IRS to Congress: Decide tax extenders or delay rebates for millions
By addressing tax extenders this year, Congress will help us avoid "unnecessary disruptions and delays" and "will provide certainty for millions of taxpayers who are affected by the expired provisions."
In a letter sent this week by the head of the IRS John Koskinen urged the Chairman of the U.S. Senate Finance Committee Ron Wyden and Congress to "address this issue expeditiously."
In responding to the letter, Sen. Wyden said, "Congress needs to act swiftly on these important tax provisions so it can get to work on a comprehensive overhaul of the tax code and lift the fog of uncertainty from taxpayers."
As you may recall, in April a bipartisan majority of the Senate Finance Committee approved an extension of these critical tax extenders before legislation was delayed by unrelated procedural issues in the Senate.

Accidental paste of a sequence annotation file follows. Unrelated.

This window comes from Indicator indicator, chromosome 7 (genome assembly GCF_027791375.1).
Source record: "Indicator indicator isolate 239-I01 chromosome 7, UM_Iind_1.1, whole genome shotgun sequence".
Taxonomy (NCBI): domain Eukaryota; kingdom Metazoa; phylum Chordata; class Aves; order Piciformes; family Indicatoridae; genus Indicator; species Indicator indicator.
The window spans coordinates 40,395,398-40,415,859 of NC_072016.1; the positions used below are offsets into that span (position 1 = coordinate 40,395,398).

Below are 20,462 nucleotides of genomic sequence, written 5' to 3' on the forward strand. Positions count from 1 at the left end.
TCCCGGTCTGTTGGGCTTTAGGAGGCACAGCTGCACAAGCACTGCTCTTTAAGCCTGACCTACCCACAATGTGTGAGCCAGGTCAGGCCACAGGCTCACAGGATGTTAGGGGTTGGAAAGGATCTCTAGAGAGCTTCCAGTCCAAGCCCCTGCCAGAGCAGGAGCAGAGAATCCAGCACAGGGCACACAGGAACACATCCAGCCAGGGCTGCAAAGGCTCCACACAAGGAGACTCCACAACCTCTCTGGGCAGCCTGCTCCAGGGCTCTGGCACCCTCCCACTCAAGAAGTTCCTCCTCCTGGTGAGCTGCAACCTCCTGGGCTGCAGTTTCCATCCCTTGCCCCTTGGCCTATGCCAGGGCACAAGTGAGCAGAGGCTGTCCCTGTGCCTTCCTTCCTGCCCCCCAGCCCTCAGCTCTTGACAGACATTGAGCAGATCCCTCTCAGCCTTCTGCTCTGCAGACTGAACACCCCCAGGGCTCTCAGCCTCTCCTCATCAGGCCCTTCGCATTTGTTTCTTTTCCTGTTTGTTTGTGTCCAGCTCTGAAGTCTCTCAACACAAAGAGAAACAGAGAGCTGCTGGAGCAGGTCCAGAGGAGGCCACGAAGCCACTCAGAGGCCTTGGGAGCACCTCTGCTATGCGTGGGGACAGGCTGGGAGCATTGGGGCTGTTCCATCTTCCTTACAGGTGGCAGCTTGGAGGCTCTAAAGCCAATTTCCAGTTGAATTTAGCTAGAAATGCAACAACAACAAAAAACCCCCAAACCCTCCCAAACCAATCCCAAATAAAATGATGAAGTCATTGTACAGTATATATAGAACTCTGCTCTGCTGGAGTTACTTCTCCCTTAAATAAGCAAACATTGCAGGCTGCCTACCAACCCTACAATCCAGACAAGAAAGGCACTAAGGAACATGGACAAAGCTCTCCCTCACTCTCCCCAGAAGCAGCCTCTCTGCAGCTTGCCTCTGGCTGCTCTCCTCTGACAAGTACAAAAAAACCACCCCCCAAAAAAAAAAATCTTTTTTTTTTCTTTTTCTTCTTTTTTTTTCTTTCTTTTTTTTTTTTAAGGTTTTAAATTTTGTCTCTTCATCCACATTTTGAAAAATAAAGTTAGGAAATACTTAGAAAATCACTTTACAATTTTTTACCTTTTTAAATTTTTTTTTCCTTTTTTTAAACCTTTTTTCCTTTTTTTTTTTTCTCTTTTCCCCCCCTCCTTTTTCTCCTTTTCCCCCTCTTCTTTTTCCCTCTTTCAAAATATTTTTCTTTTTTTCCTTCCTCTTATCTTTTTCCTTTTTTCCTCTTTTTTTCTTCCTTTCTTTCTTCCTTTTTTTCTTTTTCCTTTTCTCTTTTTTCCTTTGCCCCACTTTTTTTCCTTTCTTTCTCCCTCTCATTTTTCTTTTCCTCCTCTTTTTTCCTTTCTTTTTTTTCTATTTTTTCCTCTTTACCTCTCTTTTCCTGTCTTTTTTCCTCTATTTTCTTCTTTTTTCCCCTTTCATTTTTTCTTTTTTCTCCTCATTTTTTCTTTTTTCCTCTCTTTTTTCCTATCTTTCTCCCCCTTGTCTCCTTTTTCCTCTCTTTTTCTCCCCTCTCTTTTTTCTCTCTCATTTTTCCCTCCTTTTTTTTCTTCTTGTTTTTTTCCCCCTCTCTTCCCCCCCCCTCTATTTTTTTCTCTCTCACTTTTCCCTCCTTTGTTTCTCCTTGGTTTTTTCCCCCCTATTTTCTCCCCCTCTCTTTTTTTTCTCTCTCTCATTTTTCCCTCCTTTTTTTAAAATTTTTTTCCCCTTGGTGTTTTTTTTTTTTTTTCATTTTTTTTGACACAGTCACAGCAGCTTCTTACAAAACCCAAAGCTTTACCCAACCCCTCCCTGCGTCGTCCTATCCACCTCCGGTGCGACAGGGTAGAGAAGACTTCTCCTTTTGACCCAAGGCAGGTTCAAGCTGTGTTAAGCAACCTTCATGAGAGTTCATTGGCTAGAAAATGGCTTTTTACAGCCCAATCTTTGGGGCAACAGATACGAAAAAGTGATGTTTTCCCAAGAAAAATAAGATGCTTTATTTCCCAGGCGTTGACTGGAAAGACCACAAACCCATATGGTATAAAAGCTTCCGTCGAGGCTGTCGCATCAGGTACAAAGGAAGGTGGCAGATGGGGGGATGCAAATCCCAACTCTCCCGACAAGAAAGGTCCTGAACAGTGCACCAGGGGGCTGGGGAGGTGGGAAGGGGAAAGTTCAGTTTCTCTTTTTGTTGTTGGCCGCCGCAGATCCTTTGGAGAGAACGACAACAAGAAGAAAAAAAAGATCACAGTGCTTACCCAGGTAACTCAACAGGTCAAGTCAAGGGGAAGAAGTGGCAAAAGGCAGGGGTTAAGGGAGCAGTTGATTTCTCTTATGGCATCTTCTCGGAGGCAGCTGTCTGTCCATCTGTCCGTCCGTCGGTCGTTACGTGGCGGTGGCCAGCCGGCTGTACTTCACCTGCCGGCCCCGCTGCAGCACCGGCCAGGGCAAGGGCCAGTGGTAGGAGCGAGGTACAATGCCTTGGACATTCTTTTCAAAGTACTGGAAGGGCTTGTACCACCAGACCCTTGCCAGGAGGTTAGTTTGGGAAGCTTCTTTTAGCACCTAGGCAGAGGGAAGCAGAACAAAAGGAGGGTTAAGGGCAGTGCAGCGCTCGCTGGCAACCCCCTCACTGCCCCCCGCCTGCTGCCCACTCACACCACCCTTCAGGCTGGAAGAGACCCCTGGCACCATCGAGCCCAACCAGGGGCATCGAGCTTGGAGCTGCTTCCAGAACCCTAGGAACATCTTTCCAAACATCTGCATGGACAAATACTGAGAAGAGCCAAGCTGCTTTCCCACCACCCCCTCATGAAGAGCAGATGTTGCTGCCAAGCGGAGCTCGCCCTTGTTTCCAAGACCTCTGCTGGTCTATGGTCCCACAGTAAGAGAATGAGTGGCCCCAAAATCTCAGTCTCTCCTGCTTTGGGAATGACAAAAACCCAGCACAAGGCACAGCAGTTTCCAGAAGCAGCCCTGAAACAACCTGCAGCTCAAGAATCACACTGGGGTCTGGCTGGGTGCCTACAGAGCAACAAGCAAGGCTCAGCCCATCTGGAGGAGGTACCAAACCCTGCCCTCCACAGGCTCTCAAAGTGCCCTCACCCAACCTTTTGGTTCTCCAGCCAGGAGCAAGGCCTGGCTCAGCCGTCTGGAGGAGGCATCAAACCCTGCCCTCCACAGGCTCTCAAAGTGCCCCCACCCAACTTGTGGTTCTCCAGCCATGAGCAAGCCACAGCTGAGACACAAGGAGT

By extending both the Production Tax Credit and the Investment Tax before the end of the year, Congress can provide much needed policy certainty to American wind power, an industry that's capable of injecting up to $25 billion a year of private capital into our national economy and supporting up to 85,000 well-paying jobs, including manufacturing and construction jobs.
The most recent expiration, in 2013, caused new wind installations to come to a halt, resulting in a 92 percent drop in new wind projects compared to 2012. That caused investment to drop from $25 billion in 2012 to roughly $2 billion in 2013 and the loss of thousands of manufacturing jobs in 2013.
Supporters can help wind power get the policy certainty it needs by visiting www.powerofwind.org and telling their elected officials to pass the EXPIRE Act immediately and extend these successful tax incentives.